The emerging research field of medical ethnomusicology: How music fights AIDS
In a new book, Gregory F. Barz, professor of ethnomusicology at Vanderbilt University documents the effective role music and the arts are playing in the fight against AIDS in Uganda. It's according to the official press release the first book of an emerging research field – medical ethnomusicology – that seeks to combine efforts of anthropologists, music specialists, public health policy makers and doctors and other health care workers to fight disease.
The book is called Singing for Life: HIV/AIDS and Music in Uganda. It collects lyrics to songs and performances inspired by the HIV/AIDS pandemic in that country, and includes a CD sampler of Ugandan music.
"Music and medicine, when they’re coupled together, bring about the greatest effect in many parts of the world in combating disease. While Americans tend to think of music as entertainment, people in countries like Uganda consider it as being life itself."
According to the press release, HIV infection rates have fallen from 30 percent to 5 percent in Uganda in the past decade, and Barz argues that efforts to convey good information by storytellers, dancers, musicians and other artisans have played a prominent role. The typical mass media options don’t work in a country where many people have no access. "Music is often education in Africa, passing along information. I call it ‘dancing the disease’", Barz says.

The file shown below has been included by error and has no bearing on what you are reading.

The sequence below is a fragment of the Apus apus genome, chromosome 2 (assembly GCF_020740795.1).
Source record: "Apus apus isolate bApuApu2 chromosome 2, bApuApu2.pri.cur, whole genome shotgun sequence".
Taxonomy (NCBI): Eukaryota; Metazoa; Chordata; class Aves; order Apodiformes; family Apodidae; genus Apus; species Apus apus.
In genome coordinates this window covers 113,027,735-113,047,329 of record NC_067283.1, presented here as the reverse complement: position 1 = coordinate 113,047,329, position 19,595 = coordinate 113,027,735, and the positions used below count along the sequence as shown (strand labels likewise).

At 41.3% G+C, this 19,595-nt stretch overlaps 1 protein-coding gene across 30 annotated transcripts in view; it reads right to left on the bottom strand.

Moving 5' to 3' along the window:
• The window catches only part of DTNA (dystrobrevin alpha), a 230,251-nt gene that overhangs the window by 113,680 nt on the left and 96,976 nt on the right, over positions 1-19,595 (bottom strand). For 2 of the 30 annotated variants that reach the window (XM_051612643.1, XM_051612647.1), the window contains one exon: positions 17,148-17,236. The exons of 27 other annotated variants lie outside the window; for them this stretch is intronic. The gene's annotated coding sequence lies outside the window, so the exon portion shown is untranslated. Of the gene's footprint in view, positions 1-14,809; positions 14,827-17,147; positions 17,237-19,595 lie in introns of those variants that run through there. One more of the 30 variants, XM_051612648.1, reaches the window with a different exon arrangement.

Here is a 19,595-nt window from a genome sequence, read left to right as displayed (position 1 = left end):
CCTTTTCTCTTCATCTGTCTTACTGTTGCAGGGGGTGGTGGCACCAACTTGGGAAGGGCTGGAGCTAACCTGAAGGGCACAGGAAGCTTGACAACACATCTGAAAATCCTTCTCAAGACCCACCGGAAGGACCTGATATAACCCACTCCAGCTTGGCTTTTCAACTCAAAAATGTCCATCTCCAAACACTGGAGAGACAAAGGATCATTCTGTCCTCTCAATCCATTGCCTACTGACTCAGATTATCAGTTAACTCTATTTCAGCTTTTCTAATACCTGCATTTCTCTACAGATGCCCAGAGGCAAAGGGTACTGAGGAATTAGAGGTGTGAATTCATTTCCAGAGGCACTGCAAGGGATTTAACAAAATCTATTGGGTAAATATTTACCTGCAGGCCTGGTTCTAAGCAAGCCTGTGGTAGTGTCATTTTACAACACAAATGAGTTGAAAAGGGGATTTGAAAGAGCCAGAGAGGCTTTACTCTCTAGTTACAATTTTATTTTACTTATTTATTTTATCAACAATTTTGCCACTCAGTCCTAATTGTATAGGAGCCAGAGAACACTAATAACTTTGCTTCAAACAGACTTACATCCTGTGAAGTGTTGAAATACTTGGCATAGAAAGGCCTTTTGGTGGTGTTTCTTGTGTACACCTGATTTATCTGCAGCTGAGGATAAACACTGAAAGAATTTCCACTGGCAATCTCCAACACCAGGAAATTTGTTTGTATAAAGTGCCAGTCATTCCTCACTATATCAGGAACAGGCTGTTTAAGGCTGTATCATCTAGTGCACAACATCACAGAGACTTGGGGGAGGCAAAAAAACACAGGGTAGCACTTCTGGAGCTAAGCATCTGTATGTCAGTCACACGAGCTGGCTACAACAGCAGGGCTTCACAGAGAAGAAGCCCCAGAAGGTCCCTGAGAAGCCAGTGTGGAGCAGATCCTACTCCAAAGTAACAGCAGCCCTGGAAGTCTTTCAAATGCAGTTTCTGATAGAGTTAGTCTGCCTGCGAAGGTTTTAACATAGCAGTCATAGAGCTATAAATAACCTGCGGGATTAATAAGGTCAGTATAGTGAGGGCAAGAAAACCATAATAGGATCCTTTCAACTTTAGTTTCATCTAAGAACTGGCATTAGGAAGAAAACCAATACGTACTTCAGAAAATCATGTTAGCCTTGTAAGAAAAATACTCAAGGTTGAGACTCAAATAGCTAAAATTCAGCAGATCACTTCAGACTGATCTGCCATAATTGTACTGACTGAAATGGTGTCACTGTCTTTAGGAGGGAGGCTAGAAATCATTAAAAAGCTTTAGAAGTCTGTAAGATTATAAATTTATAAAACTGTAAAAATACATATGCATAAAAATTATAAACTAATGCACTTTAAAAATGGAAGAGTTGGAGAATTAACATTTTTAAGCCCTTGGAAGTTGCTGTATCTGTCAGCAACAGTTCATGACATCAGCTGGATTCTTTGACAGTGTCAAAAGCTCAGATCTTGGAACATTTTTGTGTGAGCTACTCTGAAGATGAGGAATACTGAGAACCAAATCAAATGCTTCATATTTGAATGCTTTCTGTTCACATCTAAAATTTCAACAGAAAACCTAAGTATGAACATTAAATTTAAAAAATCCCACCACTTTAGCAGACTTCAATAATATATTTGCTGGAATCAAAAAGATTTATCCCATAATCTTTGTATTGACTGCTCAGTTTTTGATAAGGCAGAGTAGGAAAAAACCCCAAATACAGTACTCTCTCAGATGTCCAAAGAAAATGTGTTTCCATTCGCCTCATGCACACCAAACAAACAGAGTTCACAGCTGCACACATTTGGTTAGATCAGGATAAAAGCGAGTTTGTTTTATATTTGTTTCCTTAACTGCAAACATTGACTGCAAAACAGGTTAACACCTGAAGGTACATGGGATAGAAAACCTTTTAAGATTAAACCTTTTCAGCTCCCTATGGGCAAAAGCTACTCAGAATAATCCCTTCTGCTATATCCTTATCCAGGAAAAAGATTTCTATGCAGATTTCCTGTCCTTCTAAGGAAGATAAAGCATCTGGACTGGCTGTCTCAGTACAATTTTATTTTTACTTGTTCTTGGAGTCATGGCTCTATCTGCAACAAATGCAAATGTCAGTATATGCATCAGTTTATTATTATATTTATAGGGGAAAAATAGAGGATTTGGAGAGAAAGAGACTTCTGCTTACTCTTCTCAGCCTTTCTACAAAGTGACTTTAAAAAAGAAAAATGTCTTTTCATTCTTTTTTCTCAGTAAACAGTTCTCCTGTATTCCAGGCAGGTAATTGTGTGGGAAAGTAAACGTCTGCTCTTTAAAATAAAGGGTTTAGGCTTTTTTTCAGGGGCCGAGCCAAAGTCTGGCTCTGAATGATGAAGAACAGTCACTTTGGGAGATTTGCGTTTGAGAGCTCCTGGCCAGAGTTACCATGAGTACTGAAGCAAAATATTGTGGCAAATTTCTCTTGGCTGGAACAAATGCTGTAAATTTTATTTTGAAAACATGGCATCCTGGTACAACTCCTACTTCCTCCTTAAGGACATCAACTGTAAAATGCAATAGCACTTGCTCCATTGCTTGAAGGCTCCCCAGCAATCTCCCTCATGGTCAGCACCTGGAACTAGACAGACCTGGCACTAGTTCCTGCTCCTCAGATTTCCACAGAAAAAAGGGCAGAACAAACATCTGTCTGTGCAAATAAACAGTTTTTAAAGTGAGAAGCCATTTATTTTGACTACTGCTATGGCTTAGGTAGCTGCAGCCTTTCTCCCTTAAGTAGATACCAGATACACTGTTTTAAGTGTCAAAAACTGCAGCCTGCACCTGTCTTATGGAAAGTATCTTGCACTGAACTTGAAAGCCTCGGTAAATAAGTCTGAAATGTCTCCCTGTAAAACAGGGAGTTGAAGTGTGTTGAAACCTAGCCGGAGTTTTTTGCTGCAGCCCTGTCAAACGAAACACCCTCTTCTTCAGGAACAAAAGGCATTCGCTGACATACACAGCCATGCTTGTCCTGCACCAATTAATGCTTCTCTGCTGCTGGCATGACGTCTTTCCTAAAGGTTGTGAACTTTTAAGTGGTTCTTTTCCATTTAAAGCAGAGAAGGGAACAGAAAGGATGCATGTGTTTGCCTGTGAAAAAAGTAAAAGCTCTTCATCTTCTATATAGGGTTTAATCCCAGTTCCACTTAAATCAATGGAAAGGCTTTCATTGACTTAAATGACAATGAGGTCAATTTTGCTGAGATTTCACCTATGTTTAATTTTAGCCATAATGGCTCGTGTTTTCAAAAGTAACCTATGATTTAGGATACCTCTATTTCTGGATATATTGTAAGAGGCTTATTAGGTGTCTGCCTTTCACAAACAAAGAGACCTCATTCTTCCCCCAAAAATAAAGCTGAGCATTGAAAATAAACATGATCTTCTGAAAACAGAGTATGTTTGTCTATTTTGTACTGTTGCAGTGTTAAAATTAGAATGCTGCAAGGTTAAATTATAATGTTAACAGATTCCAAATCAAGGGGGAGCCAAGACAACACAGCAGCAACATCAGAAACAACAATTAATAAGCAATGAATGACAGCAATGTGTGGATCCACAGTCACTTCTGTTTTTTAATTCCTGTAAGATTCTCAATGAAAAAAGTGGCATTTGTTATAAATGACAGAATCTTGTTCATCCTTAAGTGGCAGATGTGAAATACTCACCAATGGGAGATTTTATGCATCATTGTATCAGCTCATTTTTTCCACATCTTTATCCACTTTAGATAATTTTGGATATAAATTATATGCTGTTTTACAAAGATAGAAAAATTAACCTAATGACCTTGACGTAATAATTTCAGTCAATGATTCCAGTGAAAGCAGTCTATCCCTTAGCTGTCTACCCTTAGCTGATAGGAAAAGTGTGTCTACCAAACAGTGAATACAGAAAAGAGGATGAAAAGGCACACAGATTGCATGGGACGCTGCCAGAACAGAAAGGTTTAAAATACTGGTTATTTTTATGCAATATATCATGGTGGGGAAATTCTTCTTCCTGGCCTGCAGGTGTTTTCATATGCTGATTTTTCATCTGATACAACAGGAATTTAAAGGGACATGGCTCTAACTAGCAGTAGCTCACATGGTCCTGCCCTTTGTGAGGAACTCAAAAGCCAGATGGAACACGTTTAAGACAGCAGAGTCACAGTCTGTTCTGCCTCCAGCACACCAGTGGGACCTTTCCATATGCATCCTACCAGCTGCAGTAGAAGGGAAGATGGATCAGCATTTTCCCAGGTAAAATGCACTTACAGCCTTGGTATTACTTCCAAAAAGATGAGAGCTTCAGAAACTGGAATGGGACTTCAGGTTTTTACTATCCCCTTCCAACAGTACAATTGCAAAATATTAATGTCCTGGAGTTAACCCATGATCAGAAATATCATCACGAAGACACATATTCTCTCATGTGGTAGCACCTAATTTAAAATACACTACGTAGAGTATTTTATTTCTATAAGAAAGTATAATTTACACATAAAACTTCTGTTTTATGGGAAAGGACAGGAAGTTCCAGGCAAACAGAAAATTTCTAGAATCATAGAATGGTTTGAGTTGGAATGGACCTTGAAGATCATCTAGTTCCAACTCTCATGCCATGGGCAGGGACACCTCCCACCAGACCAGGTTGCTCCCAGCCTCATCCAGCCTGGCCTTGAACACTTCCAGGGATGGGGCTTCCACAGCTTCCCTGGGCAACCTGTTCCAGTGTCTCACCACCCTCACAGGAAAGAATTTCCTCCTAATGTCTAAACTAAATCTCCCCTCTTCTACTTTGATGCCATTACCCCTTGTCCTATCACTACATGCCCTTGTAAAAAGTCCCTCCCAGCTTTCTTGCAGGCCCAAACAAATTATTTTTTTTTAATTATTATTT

In an article in the Vanderbilt Register, we read that Barz originally went to Uganda to document native drumming patterns. But:
"The more I listened to songs and observed dances, I began hearing that people were making meaning out of the disease and out of the virus through music and dramas and dancing. They were singing about social problems caused by AIDS – children not having parents, a missing generation – about the sickness that was everywhere.
When I came back, I decided I could no longer close my ears and turn off my fancy recording equipment to these voices anymore. I don’t want to just document the exotic and the local and the indigenous. There has to be some kind of intervention."